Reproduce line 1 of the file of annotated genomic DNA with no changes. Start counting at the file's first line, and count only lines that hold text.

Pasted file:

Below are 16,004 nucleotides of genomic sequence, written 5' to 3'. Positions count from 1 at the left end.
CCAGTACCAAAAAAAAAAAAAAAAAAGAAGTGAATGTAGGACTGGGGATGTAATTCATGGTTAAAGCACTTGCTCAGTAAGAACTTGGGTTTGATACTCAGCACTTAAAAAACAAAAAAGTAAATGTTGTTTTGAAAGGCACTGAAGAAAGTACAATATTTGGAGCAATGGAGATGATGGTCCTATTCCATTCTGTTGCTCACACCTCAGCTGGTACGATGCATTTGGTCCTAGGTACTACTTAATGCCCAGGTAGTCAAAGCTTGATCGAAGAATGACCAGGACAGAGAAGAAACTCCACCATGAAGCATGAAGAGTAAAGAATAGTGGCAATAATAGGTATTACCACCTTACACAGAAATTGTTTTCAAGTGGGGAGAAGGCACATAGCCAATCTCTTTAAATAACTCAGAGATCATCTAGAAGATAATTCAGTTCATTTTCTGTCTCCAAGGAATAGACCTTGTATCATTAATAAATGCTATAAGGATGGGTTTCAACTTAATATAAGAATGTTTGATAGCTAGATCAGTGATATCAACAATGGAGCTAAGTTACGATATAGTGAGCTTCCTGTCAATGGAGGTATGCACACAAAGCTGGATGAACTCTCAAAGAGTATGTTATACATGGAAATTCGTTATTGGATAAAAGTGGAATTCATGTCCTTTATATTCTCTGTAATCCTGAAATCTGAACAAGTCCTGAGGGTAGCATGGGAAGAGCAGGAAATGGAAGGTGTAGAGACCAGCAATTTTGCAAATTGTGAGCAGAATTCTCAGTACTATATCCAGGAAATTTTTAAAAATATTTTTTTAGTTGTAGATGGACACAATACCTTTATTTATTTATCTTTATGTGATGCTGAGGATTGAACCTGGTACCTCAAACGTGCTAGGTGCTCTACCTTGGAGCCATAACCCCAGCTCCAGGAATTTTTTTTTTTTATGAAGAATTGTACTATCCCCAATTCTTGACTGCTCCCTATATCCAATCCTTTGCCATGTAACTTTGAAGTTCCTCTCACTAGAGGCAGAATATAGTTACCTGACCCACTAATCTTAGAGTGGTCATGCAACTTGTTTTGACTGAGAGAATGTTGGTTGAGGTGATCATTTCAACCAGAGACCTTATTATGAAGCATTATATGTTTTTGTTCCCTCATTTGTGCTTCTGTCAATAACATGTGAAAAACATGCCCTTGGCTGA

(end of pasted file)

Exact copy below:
Below are 16,004 nucleotides of genomic sequence, written 5' to 3'. Positions count from 1 at the left end.